Lee Konitz

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Lee Konitz
Konitz Lee Koeln altes pfandhaus 201207.jpg
Background information
Birth name Leon Konitz
Born (1927-10-13) October 13, 1927 (age 89)
Chicago, Illinois, U.S.
Genres Jazz, cool jazz
Occupation(s) Musician, composer
Years active 1945–present
Labels RCA, Atlantic, Verve, Prestige, Palmetto, Whirlwind

Lee Konitz (born October 13, 1927) is an American composer and alto saxophonist.

He has performed successfully in a wide range of jazz styles, including bebop, cool jazz and avant-garde jazz. Konitz's association with the cool jazz movement of the 1940s and 1950s includes participation in Miles Davis's Birth of the Cool sessions, and his work with pianist Lennie Tristano. He was notable during this era as one of relatively few alto saxophonists to retain a distinctive style when Charlie Parker exerted a massive influence.

Like other students of Tristano, Konitz was noted for improvising long, melodic lines with the rhythmic interest coming from odd accents, or odd note groupings suggestive of the imposition of one time signature over another. Other saxophonists were strongly influenced by Konitz, notably Paul Desmond and Art Pepper.

Biography[edit]

Konitz was born on October 13, 1927 in Chicago, Illinois to Jewish parents of Austrian and Russian descent. Aged 11, Konitz received his first instrument: a clarinet. However, he later dropped the instrument in favor of the tenor saxophone. He eventually moved from tenor to alto. His greatest influences at the time were the swing big bands, to whom he and his brother listened on the radio, specifically, Benny Goodman. Hearing Goodman on the radio is, in fact, what prodded him to ask for a clarinet. He recalls improvising on the saxophone before ever learning to play any standards.[1]

Konitz began his professional career in 1945 with the Teddy Powell band as a replacement for Charlie Ventura. A month later, the band parted ways. Between 1945 and 1947, he worked off and on with Jerry Wald. In 1946, he first met pianist Lennie Tristano, and the two worked together in a small cocktail bar. His next substantial work was done with Claude Thornhill, in 1947, with Gil Evans arranging and Gerry Mulligan as a composer, in most part.[2][3]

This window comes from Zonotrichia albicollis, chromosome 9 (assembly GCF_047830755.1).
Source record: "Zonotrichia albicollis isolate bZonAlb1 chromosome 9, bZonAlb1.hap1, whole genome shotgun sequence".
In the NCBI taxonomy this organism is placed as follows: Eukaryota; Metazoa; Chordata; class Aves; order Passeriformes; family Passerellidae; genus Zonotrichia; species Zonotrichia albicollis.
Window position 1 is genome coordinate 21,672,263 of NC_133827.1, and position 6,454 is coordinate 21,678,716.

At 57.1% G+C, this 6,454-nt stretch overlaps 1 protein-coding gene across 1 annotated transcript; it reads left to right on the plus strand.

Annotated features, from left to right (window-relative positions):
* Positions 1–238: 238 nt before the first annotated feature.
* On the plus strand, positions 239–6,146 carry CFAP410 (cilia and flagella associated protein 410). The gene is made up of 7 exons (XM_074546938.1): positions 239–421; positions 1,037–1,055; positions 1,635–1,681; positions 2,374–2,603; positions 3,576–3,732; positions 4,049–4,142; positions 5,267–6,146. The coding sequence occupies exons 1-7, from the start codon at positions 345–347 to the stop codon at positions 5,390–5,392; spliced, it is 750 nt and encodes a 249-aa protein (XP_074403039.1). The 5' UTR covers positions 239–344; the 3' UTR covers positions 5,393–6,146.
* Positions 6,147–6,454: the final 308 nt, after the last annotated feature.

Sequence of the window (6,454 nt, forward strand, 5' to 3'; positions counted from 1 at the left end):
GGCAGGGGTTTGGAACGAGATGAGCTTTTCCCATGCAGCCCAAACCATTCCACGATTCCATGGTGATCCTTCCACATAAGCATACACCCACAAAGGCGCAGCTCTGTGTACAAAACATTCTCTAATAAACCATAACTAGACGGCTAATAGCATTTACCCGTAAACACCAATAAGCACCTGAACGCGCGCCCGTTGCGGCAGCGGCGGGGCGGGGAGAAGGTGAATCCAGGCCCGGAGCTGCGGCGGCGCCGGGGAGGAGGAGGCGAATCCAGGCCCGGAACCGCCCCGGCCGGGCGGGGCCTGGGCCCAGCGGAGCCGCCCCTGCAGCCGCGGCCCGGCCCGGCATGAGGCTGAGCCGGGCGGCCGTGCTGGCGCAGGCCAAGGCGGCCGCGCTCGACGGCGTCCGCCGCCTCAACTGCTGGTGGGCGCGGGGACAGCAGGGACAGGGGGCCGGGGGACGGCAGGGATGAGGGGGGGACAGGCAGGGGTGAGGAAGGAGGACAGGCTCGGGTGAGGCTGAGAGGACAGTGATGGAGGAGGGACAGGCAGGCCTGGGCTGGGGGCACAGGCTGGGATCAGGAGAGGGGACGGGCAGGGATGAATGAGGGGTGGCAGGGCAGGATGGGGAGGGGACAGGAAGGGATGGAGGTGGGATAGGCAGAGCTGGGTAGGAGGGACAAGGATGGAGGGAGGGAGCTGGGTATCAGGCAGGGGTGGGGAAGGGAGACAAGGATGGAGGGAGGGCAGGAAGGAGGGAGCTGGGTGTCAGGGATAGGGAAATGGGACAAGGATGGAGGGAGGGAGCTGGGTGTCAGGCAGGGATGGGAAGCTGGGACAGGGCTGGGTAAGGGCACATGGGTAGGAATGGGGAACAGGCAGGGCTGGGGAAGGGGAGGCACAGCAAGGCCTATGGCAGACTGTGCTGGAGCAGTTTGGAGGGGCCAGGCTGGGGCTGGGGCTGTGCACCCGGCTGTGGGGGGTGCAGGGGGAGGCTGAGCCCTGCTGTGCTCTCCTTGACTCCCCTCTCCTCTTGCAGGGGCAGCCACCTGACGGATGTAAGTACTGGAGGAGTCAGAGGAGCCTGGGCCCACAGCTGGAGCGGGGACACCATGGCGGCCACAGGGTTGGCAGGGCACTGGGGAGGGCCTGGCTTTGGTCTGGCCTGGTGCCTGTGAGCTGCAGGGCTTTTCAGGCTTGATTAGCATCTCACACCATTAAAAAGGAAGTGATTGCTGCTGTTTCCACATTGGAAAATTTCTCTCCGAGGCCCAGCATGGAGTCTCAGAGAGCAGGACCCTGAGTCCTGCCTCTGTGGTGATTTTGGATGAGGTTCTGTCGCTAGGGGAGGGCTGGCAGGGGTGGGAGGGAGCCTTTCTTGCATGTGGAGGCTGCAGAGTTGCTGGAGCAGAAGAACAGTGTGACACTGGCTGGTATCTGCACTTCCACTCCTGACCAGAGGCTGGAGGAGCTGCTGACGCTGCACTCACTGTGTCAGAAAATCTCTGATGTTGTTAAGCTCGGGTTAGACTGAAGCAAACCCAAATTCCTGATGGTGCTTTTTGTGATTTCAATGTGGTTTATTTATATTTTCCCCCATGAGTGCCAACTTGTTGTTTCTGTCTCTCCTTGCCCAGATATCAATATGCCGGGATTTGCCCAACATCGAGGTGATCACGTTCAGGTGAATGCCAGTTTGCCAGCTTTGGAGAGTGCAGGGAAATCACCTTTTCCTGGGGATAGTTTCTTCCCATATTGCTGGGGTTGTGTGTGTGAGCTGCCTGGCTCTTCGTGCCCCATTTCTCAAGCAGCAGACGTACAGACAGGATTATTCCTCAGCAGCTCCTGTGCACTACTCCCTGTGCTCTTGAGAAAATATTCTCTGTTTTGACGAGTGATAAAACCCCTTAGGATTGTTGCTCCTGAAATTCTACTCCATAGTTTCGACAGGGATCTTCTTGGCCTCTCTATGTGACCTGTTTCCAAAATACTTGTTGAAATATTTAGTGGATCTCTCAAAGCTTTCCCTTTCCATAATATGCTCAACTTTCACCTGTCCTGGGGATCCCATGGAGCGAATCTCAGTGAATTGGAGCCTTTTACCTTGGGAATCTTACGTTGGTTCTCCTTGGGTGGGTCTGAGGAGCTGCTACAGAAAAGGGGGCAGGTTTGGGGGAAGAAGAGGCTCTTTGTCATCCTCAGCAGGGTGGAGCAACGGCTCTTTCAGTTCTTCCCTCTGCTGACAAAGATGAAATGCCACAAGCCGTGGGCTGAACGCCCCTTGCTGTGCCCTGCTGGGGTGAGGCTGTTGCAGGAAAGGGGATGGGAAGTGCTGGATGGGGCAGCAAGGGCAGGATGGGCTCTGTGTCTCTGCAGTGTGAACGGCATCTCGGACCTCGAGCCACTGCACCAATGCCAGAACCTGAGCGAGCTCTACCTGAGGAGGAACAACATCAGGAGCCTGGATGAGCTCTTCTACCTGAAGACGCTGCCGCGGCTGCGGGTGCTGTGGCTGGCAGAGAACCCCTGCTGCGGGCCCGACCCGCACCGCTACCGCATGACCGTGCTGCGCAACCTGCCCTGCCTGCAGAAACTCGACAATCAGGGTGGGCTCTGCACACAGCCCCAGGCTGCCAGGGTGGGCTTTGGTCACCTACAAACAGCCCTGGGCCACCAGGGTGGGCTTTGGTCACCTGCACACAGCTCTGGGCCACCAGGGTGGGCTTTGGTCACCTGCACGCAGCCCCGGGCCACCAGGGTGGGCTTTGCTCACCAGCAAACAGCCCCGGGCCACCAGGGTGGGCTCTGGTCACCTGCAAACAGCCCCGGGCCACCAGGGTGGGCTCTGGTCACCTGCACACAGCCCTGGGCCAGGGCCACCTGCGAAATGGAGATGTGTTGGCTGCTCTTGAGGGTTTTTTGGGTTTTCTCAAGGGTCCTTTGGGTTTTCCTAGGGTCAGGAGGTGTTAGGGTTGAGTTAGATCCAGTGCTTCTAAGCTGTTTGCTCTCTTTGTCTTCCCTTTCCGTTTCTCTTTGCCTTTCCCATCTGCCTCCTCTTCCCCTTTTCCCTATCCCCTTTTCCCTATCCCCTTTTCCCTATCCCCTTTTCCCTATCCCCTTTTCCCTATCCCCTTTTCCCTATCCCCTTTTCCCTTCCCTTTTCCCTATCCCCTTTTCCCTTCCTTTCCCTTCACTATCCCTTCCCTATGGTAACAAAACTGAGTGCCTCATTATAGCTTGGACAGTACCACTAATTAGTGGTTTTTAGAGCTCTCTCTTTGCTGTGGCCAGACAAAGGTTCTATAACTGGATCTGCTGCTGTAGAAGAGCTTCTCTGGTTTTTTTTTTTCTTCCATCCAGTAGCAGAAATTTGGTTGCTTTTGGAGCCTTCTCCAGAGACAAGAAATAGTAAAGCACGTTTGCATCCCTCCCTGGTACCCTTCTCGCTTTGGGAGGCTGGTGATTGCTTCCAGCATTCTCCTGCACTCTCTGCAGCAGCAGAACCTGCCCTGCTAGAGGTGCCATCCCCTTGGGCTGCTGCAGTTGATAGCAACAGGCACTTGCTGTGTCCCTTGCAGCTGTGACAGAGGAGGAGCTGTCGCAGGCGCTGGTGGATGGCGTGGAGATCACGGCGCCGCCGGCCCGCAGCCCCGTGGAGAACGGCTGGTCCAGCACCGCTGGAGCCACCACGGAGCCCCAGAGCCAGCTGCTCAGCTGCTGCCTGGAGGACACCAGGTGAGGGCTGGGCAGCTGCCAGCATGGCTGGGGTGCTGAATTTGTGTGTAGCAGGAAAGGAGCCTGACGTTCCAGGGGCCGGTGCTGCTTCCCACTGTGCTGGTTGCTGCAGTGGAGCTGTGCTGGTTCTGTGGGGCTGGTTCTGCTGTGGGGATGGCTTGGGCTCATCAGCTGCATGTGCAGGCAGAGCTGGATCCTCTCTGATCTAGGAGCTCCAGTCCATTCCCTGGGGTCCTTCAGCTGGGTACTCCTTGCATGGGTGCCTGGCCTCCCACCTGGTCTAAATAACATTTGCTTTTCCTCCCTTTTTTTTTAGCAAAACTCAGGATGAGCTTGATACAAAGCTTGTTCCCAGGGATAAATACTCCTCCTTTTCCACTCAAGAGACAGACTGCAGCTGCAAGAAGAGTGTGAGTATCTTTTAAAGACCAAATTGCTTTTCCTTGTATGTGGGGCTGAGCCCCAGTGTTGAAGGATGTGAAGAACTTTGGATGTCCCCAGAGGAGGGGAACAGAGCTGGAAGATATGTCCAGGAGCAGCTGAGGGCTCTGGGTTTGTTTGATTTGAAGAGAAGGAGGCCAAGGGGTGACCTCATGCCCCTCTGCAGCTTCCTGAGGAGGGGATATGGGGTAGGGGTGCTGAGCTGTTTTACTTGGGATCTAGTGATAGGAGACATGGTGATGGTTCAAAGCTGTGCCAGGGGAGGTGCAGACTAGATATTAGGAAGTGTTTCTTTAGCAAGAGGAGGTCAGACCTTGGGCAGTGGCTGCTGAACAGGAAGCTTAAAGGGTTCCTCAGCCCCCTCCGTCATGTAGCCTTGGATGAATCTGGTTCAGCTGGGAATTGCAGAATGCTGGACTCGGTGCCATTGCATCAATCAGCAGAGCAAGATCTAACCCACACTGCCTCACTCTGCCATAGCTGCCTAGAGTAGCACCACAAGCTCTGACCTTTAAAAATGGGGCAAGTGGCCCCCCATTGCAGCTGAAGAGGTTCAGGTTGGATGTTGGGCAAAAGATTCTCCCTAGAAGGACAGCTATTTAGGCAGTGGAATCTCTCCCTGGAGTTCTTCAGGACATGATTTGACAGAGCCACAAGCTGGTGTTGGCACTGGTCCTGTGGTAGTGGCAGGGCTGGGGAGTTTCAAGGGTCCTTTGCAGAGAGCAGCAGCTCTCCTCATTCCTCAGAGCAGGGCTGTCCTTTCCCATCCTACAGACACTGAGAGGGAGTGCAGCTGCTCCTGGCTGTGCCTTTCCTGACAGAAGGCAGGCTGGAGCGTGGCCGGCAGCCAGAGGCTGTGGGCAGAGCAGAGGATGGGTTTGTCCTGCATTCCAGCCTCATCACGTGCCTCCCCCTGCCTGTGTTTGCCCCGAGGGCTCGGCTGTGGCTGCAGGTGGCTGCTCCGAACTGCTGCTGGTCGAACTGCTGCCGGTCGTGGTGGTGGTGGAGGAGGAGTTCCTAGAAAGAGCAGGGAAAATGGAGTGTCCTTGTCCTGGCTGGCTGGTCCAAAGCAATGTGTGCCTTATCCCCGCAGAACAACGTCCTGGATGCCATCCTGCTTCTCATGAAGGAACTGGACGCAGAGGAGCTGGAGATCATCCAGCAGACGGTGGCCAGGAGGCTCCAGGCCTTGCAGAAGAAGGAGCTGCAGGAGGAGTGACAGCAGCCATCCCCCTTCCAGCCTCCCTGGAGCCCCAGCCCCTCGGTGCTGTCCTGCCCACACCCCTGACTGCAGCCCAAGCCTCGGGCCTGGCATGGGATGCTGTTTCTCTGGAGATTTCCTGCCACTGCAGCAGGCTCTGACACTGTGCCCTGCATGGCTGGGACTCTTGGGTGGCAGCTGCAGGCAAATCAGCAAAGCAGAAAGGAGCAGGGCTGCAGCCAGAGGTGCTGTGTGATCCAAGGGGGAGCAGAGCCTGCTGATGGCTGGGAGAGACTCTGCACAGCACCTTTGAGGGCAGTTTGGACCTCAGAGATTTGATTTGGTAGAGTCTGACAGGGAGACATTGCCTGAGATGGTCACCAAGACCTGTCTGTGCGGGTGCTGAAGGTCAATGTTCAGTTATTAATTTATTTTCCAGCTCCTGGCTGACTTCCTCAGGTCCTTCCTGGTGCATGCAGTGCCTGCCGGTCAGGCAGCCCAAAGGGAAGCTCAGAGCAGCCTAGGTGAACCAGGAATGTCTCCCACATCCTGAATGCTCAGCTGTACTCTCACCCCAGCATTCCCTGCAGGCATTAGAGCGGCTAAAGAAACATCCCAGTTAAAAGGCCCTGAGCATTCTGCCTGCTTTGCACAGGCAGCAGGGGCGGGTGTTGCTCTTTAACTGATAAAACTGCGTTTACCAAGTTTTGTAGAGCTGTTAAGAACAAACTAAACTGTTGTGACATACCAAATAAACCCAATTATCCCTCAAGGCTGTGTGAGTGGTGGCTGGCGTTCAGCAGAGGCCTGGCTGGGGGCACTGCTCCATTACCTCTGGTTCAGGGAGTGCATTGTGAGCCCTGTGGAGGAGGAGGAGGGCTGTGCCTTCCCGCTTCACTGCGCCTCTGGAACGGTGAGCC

Lee Konitz: Playing in Aarhus, Denmark. Photo Hreinn Gudlaugsson

He participated with Miles Davis in a group that had a brief booking in September 1948 and another the following year, but recorded in 1949 and 1950 the sides collected on the Birth of the Cool album. The presence of Konitz and other white musicians in the group angered some black jazz players, many of whom were unemployed at the time, but Davis rebuffed their criticisms.[4] Konitz has stated he considered the group to belong to Gerry Mulligan. His debut as leader also came in 1949 with sides later collected on the album Subconscious-Lee. (Prestige, 1955).[5] He also turned down an opportunity to work with Goodman in 1949—a decision he is on record as regretting.[3] Parker lent him support on the day Konitz's child was being born in Seattle, Washington, while he was stuck in New York City. The two were actually good friends, and not the rivals some jazz critics once made them out to be.[1]